A driver's market for gas Glut of crude oil is helping Americans get back on the road

March 15, 1998|By Jay Saunders

Drivers haven't had it this good in a long time. Crude oil prices recently hit a four-year low, helping to pull inflation-adjusted gasoline prices to their lowest level ever. Nationally, the average price of all grades of gasoline dropped to about $1.07 a gallon at the start of this month and just under $1.03 per gallon for regular.

In the Baltimore area, the wholesale price of regular gasoline averaged a little more than 47 cents per gallon last week, a 26-cent drop from last summer's 73 cents per gallon.

Atlanta has the lowest gasoline prices in the nation. You can pull up to the pump there and buy 80 cents-a-gallon regular gas and with a little searching, you can find some stations selling it even cheaper.

Last week, crude oil was selling for $14.40 a barrel - a drop of $8.36 from the $22.76 a barrel price it sold for just six months ago. The record low prices are the result of a glut of crude oil on the world market. The glut was influenced by the following factors:

Asian economic crisis - The strong demand for gasoline in the United States has served as a beacon for tankers looking to unload cargoes orphaned by poor Asian demand. The crisis began last summer with Thailand's currency devaluation and spread to Malaysia, Indonesia, Hong Kong and South Korea. Estimates say that the Asian economic slowdown has put the equivalent of 1 million barrels a day on the open market, or half of global growth.

While the additional oil has depressed prices, U.S. refiners are still making money and therefore continuing to make large amounts of gasoline. Profit margins are somewhat strong for this normally slow time of year because the demand for gasoline is so high.

The Travel Industry Association of America says motorists are taking advantage of the cheap gas by traveling more. Mild winter weather in much of the United States has lowered the demand for heating oil, which makes more crude oil available to be turned into gasoline.

OPEC - The Organization of Petroleum Exporting Countries, acknowledging blatant production violations among some of its members, decided to raise production quotas late last November by almost 2.5 million barrels a day. The increase pushed OPEC's daily production total to 27.5 million barrels a day. Venezuela and Saudi Arabia and some other nations were already contributing to the glut by cheating on their production quotas before OPEC's officially sanctioned increase.

Venezuela, estimated to be producing about 700,000 barrels a day over its quota, has supported lower oil prices. The Venezuelans maintain that lower oil prices will drive marginal producers (many of them in the United States) out of the market and ensure long-term growth for the strongest producers.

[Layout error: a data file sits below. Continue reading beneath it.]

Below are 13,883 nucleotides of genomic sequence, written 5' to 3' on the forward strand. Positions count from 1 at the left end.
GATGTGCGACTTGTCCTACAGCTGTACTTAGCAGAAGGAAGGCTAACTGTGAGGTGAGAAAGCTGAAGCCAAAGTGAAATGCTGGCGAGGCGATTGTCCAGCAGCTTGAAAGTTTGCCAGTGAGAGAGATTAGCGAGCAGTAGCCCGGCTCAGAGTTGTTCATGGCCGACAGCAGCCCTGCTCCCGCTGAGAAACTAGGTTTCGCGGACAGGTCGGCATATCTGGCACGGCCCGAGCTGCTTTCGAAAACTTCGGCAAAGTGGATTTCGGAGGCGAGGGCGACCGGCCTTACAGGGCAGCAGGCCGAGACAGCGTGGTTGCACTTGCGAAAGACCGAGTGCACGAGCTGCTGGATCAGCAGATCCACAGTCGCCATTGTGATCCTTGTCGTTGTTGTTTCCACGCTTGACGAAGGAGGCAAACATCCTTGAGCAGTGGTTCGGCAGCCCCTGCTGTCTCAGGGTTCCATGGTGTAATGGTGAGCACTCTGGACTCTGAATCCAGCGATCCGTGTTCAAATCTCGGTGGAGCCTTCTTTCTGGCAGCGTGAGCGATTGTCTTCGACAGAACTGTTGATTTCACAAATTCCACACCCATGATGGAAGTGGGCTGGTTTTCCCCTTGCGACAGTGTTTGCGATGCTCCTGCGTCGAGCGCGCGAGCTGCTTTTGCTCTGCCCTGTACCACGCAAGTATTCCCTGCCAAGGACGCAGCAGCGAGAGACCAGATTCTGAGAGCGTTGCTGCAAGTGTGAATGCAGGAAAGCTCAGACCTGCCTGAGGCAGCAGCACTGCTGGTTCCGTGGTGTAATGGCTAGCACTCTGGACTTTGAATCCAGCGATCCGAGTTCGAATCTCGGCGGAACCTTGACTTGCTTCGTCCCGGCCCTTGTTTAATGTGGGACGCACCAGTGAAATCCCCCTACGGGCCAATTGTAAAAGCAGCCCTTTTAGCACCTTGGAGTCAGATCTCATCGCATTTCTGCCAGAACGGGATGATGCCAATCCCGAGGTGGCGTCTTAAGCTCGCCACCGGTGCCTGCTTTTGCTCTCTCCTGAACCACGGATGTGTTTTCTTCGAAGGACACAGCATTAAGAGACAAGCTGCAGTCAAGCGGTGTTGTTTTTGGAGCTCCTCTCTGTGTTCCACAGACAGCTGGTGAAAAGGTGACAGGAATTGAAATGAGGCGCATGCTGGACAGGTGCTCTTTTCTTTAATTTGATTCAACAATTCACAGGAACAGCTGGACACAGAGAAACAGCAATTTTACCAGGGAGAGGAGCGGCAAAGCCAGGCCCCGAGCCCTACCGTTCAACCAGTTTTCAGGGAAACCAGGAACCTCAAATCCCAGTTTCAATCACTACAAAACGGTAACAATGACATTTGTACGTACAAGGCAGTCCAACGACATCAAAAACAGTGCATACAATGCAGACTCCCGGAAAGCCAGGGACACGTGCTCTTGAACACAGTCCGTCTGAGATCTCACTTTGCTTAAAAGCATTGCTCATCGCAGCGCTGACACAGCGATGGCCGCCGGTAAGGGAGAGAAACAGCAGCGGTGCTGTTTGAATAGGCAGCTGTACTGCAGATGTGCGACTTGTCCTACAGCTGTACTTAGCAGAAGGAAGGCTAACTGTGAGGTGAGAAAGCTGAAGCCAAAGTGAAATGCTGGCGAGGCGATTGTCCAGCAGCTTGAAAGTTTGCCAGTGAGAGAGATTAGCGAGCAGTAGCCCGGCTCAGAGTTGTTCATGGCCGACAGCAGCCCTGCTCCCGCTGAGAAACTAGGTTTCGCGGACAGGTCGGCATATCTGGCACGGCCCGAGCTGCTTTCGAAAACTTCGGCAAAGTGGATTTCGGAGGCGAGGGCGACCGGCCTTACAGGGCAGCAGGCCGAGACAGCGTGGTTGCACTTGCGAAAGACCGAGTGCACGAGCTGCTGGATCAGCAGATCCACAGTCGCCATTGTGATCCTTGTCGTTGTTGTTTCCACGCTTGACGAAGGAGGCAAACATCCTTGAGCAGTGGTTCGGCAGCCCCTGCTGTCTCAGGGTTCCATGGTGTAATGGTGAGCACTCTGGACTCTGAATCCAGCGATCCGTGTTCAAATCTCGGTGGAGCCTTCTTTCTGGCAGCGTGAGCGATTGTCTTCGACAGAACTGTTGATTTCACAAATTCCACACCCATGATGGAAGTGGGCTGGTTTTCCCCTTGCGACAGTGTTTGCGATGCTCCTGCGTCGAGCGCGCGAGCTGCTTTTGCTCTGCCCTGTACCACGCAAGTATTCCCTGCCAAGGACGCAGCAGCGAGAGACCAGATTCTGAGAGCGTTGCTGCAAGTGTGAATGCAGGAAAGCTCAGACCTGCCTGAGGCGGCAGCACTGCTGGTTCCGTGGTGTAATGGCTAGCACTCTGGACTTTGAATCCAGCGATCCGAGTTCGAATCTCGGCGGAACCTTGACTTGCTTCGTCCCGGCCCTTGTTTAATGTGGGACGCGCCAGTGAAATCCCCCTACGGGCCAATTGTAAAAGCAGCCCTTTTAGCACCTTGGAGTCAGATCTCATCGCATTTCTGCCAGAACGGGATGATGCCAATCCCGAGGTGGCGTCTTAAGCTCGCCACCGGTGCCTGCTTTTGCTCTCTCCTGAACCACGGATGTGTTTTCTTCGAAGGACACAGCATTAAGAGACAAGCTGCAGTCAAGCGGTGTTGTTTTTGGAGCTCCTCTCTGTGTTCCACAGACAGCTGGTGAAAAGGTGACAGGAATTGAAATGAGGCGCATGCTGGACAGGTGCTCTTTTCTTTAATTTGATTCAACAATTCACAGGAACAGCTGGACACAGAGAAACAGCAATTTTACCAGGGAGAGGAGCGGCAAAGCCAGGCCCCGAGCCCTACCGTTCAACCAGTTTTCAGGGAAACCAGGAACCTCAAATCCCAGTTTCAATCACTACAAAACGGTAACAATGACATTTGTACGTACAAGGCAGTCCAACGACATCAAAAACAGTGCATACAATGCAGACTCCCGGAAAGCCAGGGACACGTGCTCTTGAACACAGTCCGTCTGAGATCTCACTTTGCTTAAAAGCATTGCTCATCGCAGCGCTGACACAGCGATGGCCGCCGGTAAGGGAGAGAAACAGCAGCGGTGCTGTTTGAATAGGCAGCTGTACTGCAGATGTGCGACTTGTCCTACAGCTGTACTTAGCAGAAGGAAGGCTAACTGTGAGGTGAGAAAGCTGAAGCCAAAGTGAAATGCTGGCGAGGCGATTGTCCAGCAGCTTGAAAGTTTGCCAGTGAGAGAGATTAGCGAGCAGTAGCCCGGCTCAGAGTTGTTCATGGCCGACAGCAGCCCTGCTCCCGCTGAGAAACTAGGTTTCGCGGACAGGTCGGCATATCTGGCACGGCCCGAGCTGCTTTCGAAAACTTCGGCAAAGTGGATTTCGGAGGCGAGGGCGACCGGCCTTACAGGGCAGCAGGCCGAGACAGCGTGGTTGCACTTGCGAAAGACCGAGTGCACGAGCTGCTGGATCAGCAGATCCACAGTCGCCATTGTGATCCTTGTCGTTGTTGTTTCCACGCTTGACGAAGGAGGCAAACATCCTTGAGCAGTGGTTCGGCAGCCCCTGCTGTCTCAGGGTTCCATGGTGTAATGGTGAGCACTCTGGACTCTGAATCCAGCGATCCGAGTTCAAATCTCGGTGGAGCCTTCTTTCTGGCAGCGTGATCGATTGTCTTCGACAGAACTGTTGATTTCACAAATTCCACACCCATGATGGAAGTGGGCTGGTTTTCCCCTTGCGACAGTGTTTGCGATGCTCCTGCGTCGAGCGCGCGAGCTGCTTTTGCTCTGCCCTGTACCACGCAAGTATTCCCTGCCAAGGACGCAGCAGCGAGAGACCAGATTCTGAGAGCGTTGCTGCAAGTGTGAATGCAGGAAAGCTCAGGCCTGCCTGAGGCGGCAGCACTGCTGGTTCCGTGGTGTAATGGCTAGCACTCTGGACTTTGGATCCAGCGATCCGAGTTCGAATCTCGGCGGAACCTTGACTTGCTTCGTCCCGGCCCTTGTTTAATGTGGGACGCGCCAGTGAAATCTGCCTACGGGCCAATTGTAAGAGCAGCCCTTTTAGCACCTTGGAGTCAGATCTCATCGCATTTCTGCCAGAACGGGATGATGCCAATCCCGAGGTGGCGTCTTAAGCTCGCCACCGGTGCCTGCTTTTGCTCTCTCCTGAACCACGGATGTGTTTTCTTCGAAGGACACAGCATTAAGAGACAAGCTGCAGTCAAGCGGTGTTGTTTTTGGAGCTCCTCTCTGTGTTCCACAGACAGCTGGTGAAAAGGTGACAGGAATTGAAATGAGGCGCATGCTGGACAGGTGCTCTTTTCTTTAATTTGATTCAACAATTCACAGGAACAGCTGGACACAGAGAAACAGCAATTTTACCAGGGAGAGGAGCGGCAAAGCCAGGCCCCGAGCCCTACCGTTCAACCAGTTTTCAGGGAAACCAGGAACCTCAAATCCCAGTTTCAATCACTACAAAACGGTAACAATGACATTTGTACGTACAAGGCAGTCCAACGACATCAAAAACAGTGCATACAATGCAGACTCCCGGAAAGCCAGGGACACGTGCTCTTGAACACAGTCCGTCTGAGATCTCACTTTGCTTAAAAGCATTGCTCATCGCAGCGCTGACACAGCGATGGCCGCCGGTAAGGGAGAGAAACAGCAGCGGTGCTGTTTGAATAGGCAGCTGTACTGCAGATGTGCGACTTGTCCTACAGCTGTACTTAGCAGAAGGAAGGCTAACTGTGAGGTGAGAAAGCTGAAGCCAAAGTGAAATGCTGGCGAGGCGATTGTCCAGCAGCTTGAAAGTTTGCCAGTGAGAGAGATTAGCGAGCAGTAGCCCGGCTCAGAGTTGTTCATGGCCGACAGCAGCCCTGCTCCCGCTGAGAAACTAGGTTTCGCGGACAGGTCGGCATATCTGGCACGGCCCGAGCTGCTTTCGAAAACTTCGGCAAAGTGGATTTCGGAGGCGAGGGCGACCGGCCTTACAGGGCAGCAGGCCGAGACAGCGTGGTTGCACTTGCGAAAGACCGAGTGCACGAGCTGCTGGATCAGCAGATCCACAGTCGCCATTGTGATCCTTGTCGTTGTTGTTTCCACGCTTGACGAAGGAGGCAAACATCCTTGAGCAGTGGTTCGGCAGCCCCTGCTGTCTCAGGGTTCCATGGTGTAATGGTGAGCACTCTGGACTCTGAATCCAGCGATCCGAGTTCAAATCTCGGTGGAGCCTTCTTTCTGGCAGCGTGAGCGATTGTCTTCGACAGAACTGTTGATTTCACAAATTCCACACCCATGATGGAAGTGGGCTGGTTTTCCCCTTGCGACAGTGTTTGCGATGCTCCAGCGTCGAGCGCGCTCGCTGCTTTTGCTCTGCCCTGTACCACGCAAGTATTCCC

Non-OPEC production - Oil from the North Sea and other non-OPEC sources is expected to help push the global supply up about 2.37 million barrels a day to a total of 75.37 million barrels a day.

Meanwhile, the United Nations has agreed to allow Iraq to double its oil exports under the oil-for-peace agreement forged after the Persian Gulf war. The recent U.N. agreement also allows Iraq to rebuild some of its oil distribution network, which was heavily damaged during the war. In the next six months, this could add 2.35 million barrels a day to the world market.

While U.S. drivers are taking advantage of the glut now, the future is uncertain. Oil economists expect Asia's growth to resume eventually and perhaps even lead to another energy crisis.

"Even if the current economic crisis reduces growth in Asia's oil demand to just 1 percent in each of the next three years, compared with an average 5.2 percent from 1990 to 1995, demand would still be 9 million barrels of oil per day higher in 2010 than in 1996 - an increase greater than the entire current output of Saudi Arabia," Cambridge Energy Research Associates wrote in a recent edition of Foreign Affairs.

Some signs point to overblown production estimates that exaggerate the supply glut. Non-OPEC producers have missed projected growth rates. And quota cheating has taken a large chunk out of OPEC's estimated spare capacity, which raises questions about its ability to increase capacity to meet world needs.

So while gasoline prices look likely to stay relatively low this year, we could see a whole different picture in a year's time. Asia's current crisis seems to be more than a short-term blip in that region's meteoric growth, but an eventual recovery could take global supply by surprise. Recognizing that, oil companies are spending more money to keep production high. That's pressuring prices now, but without drastic advances in already prolific exploration and production technology, drivers in the future may long for the glory days of 1998.

L Jay Saunders is a reporter for Petroleum Intelligence Weekly

Pub Date: 3/15/98

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